Articles on adoption, foster care, & pediatrics

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Probiotics and Prebiotics

Getting Friendly with Your Gut Bacteria ...

, or the use of beneficial bacteria, are an exciting concept in the prevention and treatment of various childhood conditions. Definitive evidence on efficacy and safety is somewhat lacking, but there have been several good studies looking at probiotics like lactobacillus and active-culture yogurts in the prevention and treatment of diarrhea. The weight of the current evidence supports the use of probiotics in acute-onset childhood diarrhea, and their use with antibiotics to prevent antibiotic-associated diarrhea. In addition, the use of probiotic formulas (available in Europe for awhile, and now in the US) may reduce the number of diarrheal illnesses for children in day-care settings. Some small studies suggest that probiotics may also help prevent colds, colic, thrush, yeasty diaper rashes, non-specific tummy aches, and urinary tract infections.

What's especially interesting is the idea that establishing a healthy gut bacterial ecosystem early in infancy may steer the development of the immune system away from hyper-reactive "atopic" conditions like eczema, asthma, and seasonal allergies; this could be very useful in families where there's a family history of these conditions. The research here is early and somewhat conflicting, but this is an area to watch.

The bacteria that colonize your intestines set up shop early on, and the bacteria found in hospital environments don't seem to be the healthiest to be colonized with. It may prove to be wise for pregnant women to consume active-culture yogurt, kefir, or probiotics, and to supplement babies with these healthy bacteria. It should be emphasized that the research on this topic is in its infancy, and that definitive safety and efficacy information is not available.  Furthermore, research has not defined what strains of probiotics work best (or at all!) for various conditions. But so far, we have not seen serious side effects except in significantly immuno-suppressed children.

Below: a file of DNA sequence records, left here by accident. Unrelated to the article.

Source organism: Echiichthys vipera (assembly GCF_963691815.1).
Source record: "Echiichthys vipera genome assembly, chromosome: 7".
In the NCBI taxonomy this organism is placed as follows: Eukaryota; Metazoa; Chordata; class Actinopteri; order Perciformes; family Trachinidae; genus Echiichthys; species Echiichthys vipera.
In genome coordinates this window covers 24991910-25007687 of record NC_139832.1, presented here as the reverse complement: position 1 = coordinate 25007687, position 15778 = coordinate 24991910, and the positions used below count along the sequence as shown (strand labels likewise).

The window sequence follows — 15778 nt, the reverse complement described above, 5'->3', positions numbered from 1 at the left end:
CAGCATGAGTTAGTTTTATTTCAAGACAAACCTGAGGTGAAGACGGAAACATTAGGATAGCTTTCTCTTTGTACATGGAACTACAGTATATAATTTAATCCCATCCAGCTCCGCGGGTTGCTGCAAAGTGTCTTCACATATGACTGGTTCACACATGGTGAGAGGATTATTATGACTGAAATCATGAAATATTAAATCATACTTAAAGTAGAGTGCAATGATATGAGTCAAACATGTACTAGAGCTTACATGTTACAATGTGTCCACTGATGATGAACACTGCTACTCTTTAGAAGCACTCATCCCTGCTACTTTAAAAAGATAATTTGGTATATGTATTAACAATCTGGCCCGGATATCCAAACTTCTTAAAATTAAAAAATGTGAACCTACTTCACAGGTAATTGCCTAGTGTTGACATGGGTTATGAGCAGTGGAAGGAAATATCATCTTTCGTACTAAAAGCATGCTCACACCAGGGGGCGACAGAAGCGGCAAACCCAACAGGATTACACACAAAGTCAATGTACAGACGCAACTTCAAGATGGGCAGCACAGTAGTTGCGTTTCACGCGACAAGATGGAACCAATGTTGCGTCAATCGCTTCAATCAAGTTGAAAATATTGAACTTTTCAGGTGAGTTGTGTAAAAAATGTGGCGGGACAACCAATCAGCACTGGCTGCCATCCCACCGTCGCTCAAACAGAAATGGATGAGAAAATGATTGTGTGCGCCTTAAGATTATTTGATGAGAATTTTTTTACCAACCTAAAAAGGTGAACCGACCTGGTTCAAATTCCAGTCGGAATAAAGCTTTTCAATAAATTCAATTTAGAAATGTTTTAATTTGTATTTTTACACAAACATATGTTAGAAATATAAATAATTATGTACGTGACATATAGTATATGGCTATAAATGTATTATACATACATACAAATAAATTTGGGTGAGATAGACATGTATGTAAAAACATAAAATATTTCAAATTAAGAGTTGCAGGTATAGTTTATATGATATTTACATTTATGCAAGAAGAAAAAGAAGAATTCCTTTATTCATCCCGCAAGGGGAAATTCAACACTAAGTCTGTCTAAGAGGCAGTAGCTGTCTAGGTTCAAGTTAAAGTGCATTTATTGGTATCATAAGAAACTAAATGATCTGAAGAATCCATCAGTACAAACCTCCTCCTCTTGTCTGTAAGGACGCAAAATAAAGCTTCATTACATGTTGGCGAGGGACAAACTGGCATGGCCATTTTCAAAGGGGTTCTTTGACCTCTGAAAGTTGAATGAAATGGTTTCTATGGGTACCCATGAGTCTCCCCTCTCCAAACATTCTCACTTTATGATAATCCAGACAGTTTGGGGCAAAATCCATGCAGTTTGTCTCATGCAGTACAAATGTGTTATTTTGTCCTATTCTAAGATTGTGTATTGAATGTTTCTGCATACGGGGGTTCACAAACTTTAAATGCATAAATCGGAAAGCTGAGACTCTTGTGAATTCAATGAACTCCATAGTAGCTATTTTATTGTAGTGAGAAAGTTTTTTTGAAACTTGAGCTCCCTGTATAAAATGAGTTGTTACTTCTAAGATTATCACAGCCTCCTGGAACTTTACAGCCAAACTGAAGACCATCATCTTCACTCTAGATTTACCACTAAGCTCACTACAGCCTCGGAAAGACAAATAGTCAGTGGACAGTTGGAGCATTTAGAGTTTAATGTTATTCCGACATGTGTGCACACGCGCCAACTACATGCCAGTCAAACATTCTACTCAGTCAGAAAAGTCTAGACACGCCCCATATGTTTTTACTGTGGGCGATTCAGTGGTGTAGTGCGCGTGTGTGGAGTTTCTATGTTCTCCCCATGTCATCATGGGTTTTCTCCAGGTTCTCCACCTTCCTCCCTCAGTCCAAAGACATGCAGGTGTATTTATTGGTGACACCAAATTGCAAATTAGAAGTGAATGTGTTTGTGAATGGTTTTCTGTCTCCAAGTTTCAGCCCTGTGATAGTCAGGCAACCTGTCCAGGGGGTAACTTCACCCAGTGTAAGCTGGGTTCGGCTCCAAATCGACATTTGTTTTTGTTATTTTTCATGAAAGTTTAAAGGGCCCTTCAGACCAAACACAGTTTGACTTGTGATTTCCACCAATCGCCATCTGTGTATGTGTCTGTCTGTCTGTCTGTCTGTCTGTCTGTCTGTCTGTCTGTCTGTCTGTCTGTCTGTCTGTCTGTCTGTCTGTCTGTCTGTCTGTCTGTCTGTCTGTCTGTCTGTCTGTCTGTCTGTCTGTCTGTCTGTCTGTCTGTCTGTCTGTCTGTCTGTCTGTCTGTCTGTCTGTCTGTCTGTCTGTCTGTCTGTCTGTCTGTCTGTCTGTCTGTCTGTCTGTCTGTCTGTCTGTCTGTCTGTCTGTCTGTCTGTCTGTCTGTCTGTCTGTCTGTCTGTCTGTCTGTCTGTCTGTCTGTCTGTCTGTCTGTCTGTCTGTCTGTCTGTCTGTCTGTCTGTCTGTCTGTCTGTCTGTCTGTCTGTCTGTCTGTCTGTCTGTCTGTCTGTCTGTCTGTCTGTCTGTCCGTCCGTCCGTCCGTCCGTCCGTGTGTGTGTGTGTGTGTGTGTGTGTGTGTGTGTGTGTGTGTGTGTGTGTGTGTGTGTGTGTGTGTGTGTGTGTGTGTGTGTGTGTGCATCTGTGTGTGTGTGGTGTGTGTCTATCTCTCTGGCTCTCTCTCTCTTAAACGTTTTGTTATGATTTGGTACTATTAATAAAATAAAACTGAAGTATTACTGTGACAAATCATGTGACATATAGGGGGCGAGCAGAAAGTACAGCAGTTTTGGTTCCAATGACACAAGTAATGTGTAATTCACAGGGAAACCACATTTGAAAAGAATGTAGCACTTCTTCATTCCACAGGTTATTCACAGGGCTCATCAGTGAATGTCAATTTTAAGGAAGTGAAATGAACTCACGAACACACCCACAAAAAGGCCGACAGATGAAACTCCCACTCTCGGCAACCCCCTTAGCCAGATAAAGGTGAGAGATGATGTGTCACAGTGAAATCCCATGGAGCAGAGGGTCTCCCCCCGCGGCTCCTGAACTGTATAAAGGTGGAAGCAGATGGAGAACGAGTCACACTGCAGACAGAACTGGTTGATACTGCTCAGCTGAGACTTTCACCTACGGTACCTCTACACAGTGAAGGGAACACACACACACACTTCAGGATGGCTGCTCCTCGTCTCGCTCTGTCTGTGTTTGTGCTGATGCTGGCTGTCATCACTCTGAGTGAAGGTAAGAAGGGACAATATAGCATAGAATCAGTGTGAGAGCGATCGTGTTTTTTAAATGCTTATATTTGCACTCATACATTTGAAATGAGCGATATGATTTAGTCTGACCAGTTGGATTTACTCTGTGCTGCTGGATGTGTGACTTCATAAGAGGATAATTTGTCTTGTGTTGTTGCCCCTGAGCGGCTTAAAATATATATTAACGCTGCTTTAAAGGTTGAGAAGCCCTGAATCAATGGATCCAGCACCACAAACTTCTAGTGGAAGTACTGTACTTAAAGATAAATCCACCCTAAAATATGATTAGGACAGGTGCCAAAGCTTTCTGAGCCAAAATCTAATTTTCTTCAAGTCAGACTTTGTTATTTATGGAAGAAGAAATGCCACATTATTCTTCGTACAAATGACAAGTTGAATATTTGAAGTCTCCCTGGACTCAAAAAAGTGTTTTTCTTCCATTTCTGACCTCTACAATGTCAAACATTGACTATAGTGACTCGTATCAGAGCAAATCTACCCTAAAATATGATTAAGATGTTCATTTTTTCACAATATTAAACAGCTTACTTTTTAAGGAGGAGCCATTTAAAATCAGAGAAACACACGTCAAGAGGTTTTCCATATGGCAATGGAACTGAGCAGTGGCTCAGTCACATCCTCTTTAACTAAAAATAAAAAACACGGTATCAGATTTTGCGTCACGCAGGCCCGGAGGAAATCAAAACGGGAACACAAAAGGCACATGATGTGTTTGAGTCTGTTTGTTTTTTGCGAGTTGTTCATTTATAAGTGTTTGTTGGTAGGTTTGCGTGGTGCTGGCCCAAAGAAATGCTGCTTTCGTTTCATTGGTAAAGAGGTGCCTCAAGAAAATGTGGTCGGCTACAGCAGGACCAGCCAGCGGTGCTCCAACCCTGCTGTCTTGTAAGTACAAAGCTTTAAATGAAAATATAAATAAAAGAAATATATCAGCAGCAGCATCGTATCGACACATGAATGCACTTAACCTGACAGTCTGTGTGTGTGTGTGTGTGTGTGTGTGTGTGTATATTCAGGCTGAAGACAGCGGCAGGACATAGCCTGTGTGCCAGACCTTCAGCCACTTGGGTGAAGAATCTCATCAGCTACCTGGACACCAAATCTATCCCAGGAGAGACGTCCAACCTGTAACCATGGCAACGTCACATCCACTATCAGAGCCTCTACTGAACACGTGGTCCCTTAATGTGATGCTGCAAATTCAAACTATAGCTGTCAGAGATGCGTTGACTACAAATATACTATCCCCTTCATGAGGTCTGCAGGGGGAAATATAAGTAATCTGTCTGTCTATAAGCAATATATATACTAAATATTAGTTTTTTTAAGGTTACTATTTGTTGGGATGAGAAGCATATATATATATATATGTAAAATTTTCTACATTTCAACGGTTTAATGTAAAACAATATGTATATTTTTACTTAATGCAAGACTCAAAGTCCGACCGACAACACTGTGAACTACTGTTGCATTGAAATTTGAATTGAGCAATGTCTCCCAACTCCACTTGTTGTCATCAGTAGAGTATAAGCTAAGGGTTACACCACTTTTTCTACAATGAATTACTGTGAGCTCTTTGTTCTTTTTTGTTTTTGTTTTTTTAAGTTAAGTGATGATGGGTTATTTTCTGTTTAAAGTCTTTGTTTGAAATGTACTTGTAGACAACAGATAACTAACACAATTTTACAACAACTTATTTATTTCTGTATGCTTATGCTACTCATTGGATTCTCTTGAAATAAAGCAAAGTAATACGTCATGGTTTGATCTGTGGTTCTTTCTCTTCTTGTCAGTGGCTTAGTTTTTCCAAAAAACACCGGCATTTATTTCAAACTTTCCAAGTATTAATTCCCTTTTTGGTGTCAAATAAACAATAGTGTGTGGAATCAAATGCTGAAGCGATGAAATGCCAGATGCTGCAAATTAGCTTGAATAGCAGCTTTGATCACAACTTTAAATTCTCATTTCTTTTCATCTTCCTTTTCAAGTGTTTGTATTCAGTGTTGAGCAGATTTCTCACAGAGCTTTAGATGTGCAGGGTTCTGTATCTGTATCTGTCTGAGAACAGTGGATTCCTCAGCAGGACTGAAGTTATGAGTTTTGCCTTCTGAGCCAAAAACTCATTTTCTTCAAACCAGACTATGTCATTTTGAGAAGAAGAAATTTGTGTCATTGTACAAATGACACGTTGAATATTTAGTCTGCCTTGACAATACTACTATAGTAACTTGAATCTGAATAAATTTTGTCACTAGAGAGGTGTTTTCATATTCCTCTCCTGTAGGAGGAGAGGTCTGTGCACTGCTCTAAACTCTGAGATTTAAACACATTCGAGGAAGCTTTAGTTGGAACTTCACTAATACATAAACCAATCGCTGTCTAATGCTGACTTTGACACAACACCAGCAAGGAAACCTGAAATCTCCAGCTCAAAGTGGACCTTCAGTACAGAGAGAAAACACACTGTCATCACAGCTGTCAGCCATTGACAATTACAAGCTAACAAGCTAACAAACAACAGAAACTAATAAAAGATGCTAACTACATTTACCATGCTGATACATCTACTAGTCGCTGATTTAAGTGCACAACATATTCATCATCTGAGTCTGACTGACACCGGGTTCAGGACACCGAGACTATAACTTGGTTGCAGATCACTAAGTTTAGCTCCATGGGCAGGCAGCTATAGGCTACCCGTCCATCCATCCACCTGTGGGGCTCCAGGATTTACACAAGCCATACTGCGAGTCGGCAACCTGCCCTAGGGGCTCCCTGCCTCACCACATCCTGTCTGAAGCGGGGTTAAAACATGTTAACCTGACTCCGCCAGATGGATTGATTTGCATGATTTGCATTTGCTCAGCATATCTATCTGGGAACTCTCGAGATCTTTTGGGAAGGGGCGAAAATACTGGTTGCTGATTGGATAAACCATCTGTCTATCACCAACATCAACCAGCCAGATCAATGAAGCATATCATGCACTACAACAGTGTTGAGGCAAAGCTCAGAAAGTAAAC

As far as yogurts are concerned, not all are created equal. In kids from 8mo-2yo and in malnourished adoptees, full fat is the way to go. And check the label for sugar content - some of those brands are sugar bombs. For promotion and maintenance of healthy gut bacteria, serving yogurt daily is a safe, time-tested, granny-approved, and easy-to-find way to go. But for treatment purposes or early in infancy, you might consider probiotic supplements, which can deliver many more of these healthy bacteria than a container of yogurt.

Like any unregulated "nutriceutical", it can be hard to find reliable, standardized products, and even harder to get them covered by your insurance. Probiotics, in particular, do not always contain healthy, viable strains of bacteria. 

Culturelle supplements use Lactobacillus GG, one of the most studied strains, and are easy to find over-the-counter in most drugstores. Lactinex packets are available by prescription in some pharmacies. Nature's Way is another easy-to-find brand that sells a blend of probiotic strains, included lactobacillus reuteri, which was used in the recent infant colic study. The Biogaia drops used in that study are now available in many drugstores as well. Another excellent brand of probiotic supplements that's available locally in Seattle is the Pharmax HLC line

You'll also want to think about prebiotics - foods and supplements that help these healthy bacteria thrive. These can be found naturally in breast milk, honey (not for use <1yo), garlic, onions, leeks, wheat, bananas, asparagus, artichokes, and chicory root. Supplements of fructo-oligosaccharides (FOS) are also available, and Pharmax includes them in many of their probiotic formulations.

What's fun about this topic from the adoption medicine perspective is that the Eastern European docs love probiotics. "Dysbacteriosis" is a frequently seen diagnosis, often treated with "ferments and enzymes", and while you'll still want to rule out parasites like giardia and other malabsoptive causes of funny poops, I am convinced that children raised in hospitals and institutions have less healthy gut bacteria. In Russia, you can even get yogurt fortified with the power of Cosmonaut intestinal bacteria! Cosmonauts being the pinnacle of Russian health and fortitude, I suppose. Best not to think about how they collect said bacteria ...

Updated 2/13

Home Biofeedback

True confessions - both Dr Bledsoe and I have something at home called "Journey to Wild Divine". It's a home biofeedback system and "Myst-style" computer game that uses the same biofeedback technology (finger sensors measuring heart rate variability and skin conductance) that our local hospital's adolescent clinic uses to help with headaches, pain syndromes, self-regulation, and chronic stress.

We think it's an engaging and remarkably effective way to learn self-calming, better emotional control, and alertness, and have been recommending it to our older school-age patients with low frustration tolerance, poor self-regulation, ADHD, anxiety, and stress-related issues like headaches and chronic abdominal pain. The sensors measure signs of your nervous system's balance between sympathetic tone (energized, agitated, "fight-or-flight") and parasympathetic tone (calm, relaxed, "rest-and-digest"). Children who've experienced early stress and neglect tend to be chock-full of the former, with precious little of the latter. With practice, you and your kids can learn to calm yourselves much more quickly and effectively.